What to do with an old 401(k)

The jury is still out on whether it’s best for people to keep a string of old 401(k) accounts from previous jobs or roll them into a new company plan or personal IRA. There are pros and cons to leaving your money where it is or taking it out and putting it somewhere else that is more actively managed.

Aaron Grey, managing partner at Denver Money Manager, says people should consider rolling those accounts over into an IRA because IRAs are cheaper to maintain and have more investment options.

“Every 401(k) has a fixed menu of options, 20 to 40 funds to choose from, not that they are necessarily terrible menus, but they are limited,” he said. “Rolling over to a rollover IRA opens up a universe of investment options.”

Grey, a registered investment advisor since 2003, said that “just because each 401(k) plan is its own operating entity, it is not cheap to provide a 401(k) plan as an employer. Some of those expenses are shared by plan participants through increased internal expense ratios. In most cases, even if you love the lineup of funds in your 401(k) and see no need for an increased [investment] universe, by rolling it into an IRA you can [invest in the same options] at a lower cost than owning them in a 401(k).”

David Wray, president of the Plan Sponsor Council of America, disagrees that IRAs are cheaper to operate than defined contribution plans, when you compare the services that are available to 401(k) plan participants, like access to a financial advisor. He does agree that rolling over old accounts into a new retirement account makes sense, at least from the perspective of small plan sponsors.

“Very small companies are required to have a plan audit if they have 100 or more participants. Participants are defined as anyone with an account balance, which includes terminated vested employees,” Wray said. “Smaller employers would prefer that terminated vested employees roll [their accounts] into IRAs because a 40-employee company doesn’t want to have to pay $25,000 for an audit.”

According to Wray, employers in the United States are dealing with millions of dollars in terminated vested accounts. Under the law, if accounts are over $5,000, the money can stay until a person is 65 or chooses to take it out, he said.

For smaller companies, this can be a burden. For large plans, with more than 1,000 employees, it is in their best interest to keep those terminated vested accounts because their institutional pricing is based on their assets.

“People are better off leaving their money in a 401(k) plan than rolling it to an IRA because the plan sponsor is picking funds or has hired expertise to pick funds. It’s like hiring a personal investment manager,” Wray said.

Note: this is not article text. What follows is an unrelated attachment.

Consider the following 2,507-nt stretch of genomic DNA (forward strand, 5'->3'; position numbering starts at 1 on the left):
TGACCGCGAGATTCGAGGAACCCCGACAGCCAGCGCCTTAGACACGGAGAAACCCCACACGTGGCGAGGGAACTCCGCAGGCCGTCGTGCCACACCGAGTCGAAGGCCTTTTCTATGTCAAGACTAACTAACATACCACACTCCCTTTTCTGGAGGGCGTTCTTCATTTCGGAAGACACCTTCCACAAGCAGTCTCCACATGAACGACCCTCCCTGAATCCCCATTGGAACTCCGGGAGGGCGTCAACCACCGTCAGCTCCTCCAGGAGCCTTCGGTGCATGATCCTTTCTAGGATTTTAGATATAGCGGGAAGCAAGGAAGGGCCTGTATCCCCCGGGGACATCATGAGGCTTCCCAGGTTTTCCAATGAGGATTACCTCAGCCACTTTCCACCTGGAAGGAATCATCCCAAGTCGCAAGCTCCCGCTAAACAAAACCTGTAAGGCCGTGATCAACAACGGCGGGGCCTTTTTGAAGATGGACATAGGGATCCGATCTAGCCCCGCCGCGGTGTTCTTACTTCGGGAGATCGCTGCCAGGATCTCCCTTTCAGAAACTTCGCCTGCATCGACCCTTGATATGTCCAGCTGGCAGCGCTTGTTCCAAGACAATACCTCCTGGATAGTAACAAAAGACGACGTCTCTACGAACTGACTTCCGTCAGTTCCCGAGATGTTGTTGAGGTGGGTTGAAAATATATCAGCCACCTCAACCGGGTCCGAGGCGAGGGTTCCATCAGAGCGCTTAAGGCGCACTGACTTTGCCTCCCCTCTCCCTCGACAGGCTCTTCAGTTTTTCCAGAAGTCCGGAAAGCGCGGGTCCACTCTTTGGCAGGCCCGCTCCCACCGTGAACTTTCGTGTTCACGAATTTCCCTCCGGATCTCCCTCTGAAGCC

According to Charles Schwab, there are four things people can do with their 401(k) plans when they leave a job: take the cash, do nothing, rollover their 401(k) to their new employer’s plan or roll that money into a personal IRA.

Experts agree that cashing out is a bad idea because it permanently decreases future retirement savings. The money a worker saves early on, when he is in his 20s or 30s, is worth much more than the same amount saved at an older age.

Doing nothing means a participant’s money will sit and accrue interest on what was there when they left their job. Nothing will be added to the account except investment returns. This can be good if your account is invested in the right balance of assets, or bad if a participant never looks at that plan’s holdings again after they leave the company.

Rolling accounts over to a new employer plan is a great option because it can be done without penalty and workers are more likely to keep track of funds they are actively paying into. The one downside to this plan is you are limited by the retirement plan choices your new employer has made. Experts agree that you should research your options before making a decision.

Rolling over to an IRA gives account holders more flexibility, but most do come with annual fees.

One reason Grey encourages his clients to rollover their old plans is that “it is really difficult to plan and have a full understanding of your financial picture if your money is spread all over the place, $50,000 over here; $30,000 over there. It is difficult to put your arms around where you stand financially.”

He added that Denver Money Manager advocates consolidating funds and bringing them under one roof because it gives a clear picture of where people stand. Are they on target to achieve their retirement objectives or do they need to play catch-up? “It is hard to make quantifiable judgments without it being under one house,” Grey said.

One thing to watch out for when leaving a job with a retirement plan is that each one has its own rules, policies and procedures and the “beneficiary protocol can be specific to that plan,” Grey said. “You don’t want any surprises with your beneficiaries.”

Don’t assume your money will go to your spouse or your children when you pass away. Read the fine print, he said.